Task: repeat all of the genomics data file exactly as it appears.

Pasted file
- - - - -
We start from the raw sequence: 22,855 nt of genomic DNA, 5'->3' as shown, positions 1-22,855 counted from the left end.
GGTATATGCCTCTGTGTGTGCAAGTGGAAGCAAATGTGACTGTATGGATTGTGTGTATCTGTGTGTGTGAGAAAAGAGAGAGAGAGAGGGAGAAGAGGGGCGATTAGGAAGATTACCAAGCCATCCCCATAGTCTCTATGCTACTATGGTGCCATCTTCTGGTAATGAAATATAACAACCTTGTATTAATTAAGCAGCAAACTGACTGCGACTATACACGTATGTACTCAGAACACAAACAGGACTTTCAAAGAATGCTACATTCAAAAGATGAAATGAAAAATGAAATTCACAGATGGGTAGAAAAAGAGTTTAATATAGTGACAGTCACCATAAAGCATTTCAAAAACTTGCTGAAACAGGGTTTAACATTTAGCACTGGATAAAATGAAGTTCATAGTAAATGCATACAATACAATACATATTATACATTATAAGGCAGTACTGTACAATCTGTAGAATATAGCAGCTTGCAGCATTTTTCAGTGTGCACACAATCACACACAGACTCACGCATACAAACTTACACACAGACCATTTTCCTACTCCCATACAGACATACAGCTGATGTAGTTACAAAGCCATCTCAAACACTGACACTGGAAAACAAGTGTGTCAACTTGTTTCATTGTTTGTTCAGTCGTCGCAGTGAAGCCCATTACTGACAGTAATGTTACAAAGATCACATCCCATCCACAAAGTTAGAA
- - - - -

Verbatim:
We start from the raw sequence: 22,855 nt of genomic DNA, 5'->3' as shown, positions 1-22,855 counted from the left end.
GGTATATGCCTCTGTGTGTGCAAGTGGAAGCAAATGTGACTGTATGGATTGTGTGTATCTGTGTGTGTGAGAAAAGAGAGAGAGAGAGGGAGAAGAGGGGCGATTAGGAAGATTACCAAGCCATCCCCATAGTCTCTATGCTACTATGGTGCCATCTTCTGGTAATGAAATATAACAACCTTGTATTAATTAAGCAGCAAACTGACTGCGACTATACACGTATGTACTCAGAACACAAACAGGACTTTCAAAGAATGCTACATTCAAAAGATGAAATGAAAAATGAAATTCACAGATGGGTAGAAAAAGAGTTTAATATAGTGACAGTCACCATAAAGCATTTCAAAAACTTGCTGAAACAGGGTTTAACATTTAGCACTGGATAAAATGAAGTTCATAGTAAATGCATACAATACAATACATATTATACATTATAAGGCAGTACTGTACAATCTGTAGAATATAGCAGCTTGCAGCATTTTTCAGTGTGCACACAATCACACACAGACTCACGCATACAAACTTACACACAGACCATTTTCCTACTCCCATACAGACATACAGCTGATGTAGTTACAAAGCCATCTCAAACACTGACACTGGAAAACAAGTGTGTCAACTTGTTTCATTGTTTGTTCAGTCGTCGCAGTGAAGCCCATTACTGACAGTAATGTTACAAAGATCACATCCCATCCACAAAGTTAGAA